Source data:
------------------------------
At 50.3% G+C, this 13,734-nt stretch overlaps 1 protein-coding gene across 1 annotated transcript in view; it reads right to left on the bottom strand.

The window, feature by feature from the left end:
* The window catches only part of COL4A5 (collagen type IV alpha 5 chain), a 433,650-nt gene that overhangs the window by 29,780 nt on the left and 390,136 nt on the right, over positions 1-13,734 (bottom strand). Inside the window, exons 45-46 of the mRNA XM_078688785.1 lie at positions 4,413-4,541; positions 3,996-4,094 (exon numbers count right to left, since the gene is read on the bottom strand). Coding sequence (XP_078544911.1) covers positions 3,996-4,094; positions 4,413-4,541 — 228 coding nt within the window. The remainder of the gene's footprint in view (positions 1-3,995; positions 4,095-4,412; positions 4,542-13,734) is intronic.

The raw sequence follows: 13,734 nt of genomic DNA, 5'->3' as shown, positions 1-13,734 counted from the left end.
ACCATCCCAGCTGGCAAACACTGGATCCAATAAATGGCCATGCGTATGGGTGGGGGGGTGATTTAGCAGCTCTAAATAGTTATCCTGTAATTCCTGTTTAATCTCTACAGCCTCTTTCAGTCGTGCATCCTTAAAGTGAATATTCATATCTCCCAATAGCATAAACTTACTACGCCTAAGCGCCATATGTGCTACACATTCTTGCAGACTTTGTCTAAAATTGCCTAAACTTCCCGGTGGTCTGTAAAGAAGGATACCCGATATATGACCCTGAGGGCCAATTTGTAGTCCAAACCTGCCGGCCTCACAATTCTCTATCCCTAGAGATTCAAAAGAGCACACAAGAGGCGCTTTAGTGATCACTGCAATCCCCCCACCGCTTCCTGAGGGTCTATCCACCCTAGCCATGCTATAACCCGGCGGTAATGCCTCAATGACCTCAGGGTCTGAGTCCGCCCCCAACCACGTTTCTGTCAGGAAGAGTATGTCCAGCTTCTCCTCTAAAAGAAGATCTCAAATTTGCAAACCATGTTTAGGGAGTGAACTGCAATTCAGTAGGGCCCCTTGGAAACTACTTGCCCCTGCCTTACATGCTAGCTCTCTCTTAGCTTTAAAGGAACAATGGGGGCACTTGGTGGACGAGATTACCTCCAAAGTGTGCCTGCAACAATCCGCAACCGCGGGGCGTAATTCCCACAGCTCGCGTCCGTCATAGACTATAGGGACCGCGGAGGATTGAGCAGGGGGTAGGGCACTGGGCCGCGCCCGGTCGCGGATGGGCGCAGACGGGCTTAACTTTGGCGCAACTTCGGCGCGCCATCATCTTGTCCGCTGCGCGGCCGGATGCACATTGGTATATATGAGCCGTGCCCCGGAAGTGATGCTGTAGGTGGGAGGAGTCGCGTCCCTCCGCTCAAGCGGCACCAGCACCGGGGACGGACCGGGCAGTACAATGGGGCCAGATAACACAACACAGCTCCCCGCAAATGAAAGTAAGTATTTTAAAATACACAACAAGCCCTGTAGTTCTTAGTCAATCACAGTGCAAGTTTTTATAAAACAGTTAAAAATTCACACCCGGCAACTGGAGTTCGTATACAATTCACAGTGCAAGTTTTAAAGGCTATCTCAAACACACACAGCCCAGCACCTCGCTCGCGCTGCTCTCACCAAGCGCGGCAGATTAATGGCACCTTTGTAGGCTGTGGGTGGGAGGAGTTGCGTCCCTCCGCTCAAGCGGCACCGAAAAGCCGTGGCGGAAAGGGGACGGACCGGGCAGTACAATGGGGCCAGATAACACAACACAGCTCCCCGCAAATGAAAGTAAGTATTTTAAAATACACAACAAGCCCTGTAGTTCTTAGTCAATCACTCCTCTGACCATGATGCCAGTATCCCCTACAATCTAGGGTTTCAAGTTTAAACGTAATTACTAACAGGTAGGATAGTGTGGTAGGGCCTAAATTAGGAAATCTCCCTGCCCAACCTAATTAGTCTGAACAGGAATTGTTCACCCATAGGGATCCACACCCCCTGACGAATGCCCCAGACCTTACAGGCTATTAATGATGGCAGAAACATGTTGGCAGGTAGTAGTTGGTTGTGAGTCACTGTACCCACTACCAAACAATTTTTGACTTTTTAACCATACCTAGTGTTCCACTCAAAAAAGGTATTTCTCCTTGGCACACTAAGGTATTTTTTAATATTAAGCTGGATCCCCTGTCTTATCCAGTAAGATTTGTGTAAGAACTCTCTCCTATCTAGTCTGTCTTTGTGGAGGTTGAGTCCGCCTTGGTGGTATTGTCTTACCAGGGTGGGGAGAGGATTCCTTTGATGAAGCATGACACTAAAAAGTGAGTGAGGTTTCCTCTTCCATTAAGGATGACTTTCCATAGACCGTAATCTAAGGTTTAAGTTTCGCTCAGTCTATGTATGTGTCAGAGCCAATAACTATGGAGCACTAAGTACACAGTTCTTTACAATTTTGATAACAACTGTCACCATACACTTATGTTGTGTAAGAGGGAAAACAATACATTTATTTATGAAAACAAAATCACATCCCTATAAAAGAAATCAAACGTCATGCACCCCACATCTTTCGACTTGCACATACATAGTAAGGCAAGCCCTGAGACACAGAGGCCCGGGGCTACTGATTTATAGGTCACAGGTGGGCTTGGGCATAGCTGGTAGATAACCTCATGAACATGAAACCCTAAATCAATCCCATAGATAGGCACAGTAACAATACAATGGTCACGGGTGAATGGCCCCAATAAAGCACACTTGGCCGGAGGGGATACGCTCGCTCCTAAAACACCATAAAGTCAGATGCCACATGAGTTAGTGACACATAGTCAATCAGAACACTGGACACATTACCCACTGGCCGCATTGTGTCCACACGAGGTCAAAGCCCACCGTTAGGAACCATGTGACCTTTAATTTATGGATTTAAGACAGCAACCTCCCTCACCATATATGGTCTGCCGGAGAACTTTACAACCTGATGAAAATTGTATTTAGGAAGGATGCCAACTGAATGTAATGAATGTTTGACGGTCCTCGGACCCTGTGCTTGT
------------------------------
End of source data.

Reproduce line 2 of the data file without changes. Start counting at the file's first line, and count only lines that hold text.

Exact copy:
The window, feature by feature from the left end: